(11) More interesting features at Clashach Quarry Description: Geologist, with can of Irn Bru in left hand, is pointing at what look like tyre tracks on a slab of rock. Handsome terrier inspects. Interpretation: Conclusive proof here that this field trip is taking place in Scotland, as nowhere else on earth would Irn Bru be considered a potable liquid....Oh and the 'tyre tracks' were apparently left behind by some Permo-Triassic reptile dragging its tail across the sand. The 'eye of faith' will also detect the ancient beast's paw prints. Wow!
(12) A new role? Description: Wee fox terrier stands confidently besides leader Jim, in front of some knobbly, partly crystalline rocks at Stotfield Bay. Interpretation: This has the look of a promising partnership doesn't it? Wire-haired fox terrier has proved his worth as geological field assistant, one feels.
(13) And finally Description: Gail is standing in the main street in Lossiemouth, holding a cone of Miele's vanilla ice-cream. Fox terrier is sitting by her, patiently, but with tail wagging furiously. Interpretation: It is the end of the field trip. Fox terrier knows that he has played a blinder, having been on best behaviour throughout, and has every expectation of being rewarded with a tasty fragment of ice-cream wafer.
Gail's face burst into proud smile when the 'measuring lady' told her that, as I stood on the table being gently persuaded into the correct stance.
I haven't lately said much about my agility club activities have I? Truth to tell, Gail and I are not the most dedicated and committed members of the Deeside Dog Agility Club. So some weeks we go along to training, others we do not.
Now Gail is being encouraged to enter me into local events, although I have not yet mastered the see-saw and am far from convinced that there is a point to weaving along a line of poles. But anyway, as a first step, it was decided on Saturday that we would drive down to Camperdown Park in Dundee, where an agility show was taking place all weekend, and I could be 'officially' measured and logged into the system.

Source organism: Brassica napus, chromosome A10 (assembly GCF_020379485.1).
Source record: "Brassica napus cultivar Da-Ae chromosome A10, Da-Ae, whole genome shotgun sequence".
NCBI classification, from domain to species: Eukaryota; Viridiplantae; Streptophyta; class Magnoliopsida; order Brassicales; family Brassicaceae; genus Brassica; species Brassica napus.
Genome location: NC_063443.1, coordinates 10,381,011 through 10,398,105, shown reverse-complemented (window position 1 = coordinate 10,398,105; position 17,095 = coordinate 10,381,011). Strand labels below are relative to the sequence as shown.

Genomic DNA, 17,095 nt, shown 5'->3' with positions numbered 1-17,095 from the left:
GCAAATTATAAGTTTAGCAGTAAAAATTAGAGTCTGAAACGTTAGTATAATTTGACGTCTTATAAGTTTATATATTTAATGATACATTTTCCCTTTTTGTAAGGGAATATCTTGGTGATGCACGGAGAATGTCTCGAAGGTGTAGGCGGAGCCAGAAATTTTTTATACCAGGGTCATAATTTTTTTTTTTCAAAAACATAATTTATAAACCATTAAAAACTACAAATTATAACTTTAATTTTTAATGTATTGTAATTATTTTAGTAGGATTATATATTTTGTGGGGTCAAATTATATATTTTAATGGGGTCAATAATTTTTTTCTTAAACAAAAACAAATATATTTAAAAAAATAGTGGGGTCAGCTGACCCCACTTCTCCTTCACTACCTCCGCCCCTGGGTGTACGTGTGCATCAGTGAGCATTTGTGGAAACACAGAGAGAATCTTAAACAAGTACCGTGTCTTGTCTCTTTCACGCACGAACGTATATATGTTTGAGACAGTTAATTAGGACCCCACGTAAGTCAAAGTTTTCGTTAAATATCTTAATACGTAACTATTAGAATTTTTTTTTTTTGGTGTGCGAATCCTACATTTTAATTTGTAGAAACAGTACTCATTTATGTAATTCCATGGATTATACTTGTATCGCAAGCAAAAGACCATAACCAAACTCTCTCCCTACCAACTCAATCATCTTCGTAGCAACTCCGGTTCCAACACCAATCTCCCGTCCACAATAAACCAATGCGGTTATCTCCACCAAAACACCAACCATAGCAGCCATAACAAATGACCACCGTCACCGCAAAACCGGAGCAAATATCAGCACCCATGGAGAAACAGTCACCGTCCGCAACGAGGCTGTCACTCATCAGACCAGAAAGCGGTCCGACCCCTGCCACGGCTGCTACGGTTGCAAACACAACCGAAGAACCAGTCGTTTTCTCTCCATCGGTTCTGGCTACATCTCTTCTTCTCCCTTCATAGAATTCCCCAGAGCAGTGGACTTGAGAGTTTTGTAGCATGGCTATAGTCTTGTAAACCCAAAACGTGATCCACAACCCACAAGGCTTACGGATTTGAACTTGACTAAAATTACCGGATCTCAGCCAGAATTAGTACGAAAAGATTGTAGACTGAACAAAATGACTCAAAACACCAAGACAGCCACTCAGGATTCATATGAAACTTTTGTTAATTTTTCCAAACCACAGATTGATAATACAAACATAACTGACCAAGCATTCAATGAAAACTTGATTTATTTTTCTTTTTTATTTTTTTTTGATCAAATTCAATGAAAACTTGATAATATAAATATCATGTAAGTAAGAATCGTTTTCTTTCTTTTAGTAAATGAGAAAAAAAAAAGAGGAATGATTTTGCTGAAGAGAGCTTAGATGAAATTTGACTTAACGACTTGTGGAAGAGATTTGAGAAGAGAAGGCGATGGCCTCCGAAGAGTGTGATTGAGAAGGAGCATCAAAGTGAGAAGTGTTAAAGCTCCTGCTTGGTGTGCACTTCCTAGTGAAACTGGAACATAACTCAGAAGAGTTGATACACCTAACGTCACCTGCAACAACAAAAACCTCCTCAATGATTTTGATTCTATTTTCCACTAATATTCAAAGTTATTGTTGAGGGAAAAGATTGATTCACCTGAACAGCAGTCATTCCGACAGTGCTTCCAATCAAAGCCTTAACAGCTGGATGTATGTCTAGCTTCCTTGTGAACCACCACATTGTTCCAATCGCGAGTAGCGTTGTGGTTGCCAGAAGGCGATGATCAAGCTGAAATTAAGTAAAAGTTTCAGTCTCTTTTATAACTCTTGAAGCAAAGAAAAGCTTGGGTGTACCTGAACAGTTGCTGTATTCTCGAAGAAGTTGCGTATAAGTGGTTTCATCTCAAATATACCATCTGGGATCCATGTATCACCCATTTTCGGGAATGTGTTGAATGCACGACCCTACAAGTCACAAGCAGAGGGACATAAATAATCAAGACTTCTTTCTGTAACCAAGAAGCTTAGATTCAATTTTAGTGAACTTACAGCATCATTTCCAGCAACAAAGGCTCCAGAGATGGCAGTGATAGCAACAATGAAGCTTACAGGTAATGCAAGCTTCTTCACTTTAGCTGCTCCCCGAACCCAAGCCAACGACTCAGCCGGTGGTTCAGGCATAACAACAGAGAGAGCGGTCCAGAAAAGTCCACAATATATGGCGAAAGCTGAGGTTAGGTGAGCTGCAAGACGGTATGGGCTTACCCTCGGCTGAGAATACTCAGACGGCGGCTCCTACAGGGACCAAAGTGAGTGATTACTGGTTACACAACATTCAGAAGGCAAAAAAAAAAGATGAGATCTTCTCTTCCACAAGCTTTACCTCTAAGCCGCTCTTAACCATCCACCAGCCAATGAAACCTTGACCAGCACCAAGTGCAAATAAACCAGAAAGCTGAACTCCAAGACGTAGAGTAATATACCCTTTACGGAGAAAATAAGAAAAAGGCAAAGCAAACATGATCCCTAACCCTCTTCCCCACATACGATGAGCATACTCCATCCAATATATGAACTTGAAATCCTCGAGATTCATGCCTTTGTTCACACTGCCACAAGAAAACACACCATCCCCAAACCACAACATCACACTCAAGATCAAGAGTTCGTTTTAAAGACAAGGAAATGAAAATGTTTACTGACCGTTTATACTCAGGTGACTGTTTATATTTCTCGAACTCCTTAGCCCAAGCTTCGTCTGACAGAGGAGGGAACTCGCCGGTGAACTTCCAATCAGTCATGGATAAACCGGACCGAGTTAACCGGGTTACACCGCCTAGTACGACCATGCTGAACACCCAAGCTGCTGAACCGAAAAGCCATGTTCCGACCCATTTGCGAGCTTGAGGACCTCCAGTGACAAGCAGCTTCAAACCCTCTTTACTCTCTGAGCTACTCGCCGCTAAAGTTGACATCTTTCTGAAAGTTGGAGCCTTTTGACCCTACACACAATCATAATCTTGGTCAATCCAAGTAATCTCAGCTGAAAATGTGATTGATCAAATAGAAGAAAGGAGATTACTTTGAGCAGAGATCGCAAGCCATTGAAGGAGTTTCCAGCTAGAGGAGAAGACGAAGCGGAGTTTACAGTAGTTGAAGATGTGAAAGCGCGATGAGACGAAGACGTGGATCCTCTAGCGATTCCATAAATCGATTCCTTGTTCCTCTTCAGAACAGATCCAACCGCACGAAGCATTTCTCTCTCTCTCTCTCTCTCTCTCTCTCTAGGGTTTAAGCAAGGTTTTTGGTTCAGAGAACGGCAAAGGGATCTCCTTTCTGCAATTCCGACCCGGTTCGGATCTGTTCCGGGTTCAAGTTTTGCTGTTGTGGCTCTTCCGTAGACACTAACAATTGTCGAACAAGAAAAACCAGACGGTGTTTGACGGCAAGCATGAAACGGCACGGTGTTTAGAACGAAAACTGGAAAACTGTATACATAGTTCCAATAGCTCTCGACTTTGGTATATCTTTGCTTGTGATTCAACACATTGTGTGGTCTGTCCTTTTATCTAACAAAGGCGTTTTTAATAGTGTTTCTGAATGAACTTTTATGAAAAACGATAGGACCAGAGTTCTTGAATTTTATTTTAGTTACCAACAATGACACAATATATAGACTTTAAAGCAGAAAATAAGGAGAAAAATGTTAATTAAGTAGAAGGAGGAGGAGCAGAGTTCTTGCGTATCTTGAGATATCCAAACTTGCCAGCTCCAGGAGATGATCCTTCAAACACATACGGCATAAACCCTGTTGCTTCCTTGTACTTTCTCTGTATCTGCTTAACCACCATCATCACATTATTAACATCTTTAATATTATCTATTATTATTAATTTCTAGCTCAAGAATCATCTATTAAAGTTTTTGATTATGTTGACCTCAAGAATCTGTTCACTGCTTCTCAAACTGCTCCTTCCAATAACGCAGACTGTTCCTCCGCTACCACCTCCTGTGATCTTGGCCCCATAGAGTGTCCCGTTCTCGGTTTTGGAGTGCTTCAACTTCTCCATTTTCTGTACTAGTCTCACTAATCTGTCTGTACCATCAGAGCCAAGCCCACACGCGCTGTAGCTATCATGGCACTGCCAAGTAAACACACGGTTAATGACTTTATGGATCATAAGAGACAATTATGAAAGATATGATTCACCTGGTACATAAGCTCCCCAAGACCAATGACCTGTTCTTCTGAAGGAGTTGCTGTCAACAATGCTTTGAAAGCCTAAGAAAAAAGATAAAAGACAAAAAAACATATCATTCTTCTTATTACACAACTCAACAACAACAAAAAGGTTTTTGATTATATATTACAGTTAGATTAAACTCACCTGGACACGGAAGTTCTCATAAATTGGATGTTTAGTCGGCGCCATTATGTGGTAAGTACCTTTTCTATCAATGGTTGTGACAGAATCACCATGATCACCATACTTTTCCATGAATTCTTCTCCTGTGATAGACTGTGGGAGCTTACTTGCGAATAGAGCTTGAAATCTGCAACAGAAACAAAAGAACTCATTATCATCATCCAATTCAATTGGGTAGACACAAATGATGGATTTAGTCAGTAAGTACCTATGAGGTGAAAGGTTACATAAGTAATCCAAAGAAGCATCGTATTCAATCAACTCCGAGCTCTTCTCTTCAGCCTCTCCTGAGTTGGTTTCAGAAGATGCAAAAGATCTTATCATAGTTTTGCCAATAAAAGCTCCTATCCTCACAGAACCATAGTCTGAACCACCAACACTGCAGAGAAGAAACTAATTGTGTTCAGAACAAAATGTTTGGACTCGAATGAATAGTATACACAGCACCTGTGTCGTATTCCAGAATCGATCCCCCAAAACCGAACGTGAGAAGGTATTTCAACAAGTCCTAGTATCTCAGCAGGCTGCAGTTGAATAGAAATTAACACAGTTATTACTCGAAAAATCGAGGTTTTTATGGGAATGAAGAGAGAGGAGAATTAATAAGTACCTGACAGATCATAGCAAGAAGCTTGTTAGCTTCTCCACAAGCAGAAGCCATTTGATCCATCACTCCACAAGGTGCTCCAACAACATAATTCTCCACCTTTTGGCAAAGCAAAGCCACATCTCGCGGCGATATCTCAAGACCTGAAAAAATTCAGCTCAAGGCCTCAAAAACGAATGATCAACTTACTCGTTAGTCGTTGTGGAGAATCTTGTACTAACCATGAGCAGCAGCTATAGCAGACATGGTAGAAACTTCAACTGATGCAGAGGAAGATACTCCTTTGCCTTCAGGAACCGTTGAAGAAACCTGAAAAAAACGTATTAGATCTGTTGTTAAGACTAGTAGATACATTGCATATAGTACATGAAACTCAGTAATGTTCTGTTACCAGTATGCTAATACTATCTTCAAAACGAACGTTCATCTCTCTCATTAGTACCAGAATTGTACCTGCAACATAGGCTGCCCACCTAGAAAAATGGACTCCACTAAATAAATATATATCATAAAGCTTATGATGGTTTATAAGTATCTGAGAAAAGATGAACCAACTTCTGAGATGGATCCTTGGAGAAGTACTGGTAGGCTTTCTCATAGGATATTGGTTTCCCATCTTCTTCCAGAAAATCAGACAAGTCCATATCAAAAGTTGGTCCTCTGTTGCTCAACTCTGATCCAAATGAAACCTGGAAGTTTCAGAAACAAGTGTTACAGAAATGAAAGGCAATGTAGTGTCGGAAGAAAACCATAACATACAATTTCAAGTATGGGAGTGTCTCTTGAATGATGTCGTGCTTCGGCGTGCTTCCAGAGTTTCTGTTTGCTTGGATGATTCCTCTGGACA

As you can see, there was a long queue of dogs waiting to be measured.
And if you are thinking, gosh Bertie, that all sounds quite a palaver, then I would say, you might be onto something there.
Well, for the record, I stand precisely 42 cm, or 16 1/2 inches, high at the withers. In agility terms, that means I'm classed as 'medium', despite the fact that in every other area of endeavour I am clearly well above average.
Gail made me watch some other dogs perform, which was supposed to inspire me. "Look Bertie, see how the dogs all jump over the hurdles rather than running under them...."
Well, if by inspiring me Gail meant instilling the thought that "I could at least do better than that", then I guess the process was to some degree successful.
I mean, one German Shepherd wasn't even walking round the course, much less running, he was taking it all at a slow amble. Then there was the Collie who climbed back and forth over the 'A' frame three or four times. Not to mention the handler who stumbled, fell flat on his face AND incurred ten penalty points for his dog by knocking over the jump as he went down...
Well all this was very interesting, but with Gail too mean to pay for any of the extra-curricular activities on offer...
... and the weather threatening to turn typically Scottish...
... we decided to call it a day and head home with my newly acquired Kennel Club Agility Record Book.
Oh no, Bertie, I fear you have been spending to much time with my mother. This favourite phrase of hers usually precedes some unwelcome pronouncement.
Well Gail, I have been thinking about the job you started a few months ago. I overheard you yesterday talking about your new office, and how the environment was friendly and relaxed. Er, yes Bertie, it is, mostly.
And that there was plenty of space in the nice big light room where you and three others work.
That's true too.
And that your colleagues are mostly energetic types who enjoy outdoor activities, and there is even a group that goes out walking in the hills one evening a week in the summer.
My Bertie, those flappy little ears of yours hear well.
And that your boss adores animals and owns two horses.
I think I am beginning to see where we're heading with this...
Oh and did you say something about there being a coffee room just down the corridor with free biscuits available every morning? And that just behind the office there is a beautiful riverside path where lots of people exercise their dogs? And that you miss me during the day, and that I'm always well behaved these days when you are working at your computer at home, lying in a quietly encouraging fashion at your feet. And that one of your colleagues brought her cocker spaniel into the office for a couple of hours last week before taking her for a grooming session? It does sound a perfect environment for a wire-haired fox terrier...